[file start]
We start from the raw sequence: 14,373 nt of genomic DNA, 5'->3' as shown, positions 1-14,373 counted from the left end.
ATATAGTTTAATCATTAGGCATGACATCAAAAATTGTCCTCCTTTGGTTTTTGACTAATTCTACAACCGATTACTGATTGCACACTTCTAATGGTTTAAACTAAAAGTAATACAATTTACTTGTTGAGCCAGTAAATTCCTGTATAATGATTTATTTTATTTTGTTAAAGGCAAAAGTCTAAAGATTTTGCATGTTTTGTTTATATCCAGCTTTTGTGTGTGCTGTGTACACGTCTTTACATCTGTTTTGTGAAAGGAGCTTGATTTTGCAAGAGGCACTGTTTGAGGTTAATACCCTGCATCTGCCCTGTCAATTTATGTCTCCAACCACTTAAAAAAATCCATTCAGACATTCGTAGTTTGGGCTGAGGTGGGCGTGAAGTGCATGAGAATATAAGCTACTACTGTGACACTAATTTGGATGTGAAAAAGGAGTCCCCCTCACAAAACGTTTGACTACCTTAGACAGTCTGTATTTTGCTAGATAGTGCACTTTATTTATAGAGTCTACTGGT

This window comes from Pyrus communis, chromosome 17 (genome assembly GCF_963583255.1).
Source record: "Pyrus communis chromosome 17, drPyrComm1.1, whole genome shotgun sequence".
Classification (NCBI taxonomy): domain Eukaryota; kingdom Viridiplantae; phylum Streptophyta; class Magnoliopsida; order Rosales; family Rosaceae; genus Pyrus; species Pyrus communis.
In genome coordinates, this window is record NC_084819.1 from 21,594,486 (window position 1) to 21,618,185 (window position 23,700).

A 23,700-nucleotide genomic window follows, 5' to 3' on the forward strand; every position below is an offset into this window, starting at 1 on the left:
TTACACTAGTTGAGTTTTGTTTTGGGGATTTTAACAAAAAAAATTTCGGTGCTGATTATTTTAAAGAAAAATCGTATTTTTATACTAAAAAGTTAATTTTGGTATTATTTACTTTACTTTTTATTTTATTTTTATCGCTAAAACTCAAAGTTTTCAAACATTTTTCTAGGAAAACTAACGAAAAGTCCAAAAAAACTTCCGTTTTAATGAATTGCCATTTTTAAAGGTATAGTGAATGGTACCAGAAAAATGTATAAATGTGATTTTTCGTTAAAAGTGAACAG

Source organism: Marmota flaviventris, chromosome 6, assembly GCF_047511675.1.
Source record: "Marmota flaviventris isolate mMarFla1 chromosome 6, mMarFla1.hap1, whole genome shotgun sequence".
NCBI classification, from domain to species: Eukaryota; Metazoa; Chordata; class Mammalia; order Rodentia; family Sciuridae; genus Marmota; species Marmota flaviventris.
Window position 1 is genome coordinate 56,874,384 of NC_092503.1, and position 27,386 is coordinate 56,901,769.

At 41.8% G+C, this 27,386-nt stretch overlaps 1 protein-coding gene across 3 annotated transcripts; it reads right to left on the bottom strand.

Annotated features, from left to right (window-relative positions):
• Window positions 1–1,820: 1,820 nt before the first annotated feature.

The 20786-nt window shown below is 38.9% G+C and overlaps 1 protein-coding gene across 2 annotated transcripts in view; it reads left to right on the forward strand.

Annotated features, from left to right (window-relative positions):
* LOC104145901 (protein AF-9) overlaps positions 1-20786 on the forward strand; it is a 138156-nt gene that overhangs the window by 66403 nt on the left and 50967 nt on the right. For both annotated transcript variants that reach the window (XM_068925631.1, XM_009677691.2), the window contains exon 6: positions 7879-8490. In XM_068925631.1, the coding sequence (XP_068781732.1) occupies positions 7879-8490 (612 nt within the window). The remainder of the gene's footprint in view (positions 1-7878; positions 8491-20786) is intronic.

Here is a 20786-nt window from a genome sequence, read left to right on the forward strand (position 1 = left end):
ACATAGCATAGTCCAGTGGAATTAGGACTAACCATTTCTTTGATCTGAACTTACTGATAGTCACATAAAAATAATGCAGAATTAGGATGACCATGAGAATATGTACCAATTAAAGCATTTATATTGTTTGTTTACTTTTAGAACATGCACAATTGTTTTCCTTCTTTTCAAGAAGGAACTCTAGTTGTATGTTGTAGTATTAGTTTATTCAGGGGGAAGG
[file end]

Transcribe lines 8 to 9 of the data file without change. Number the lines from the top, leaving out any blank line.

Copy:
TTACACTAGTTGAGTTTTGTTTTGGGGATTTTAACAAAAAAAATTTCGGTGCTGATTATTTTAAAGAAAAATCGTATTTTTATACTAAAAAGTTAATTTTGGTATTATTTACTTTACTTTTTATTTTATTTTTATCGCTAAAACTCAAAGTTTTCAAACATTTTTCTAGGAAAACTAACGAAAAGTCCAAAAAAACTTCCGTTTTAATGAATTGCCATTTTTAAAGGTATAGTGAATGGTACCAGAAAAATGTATAAATGTGATTTTTCGTTAAAAGTGAACAG

Source organism: Marmota flaviventris, chromosome 6, assembly GCF_047511675.1.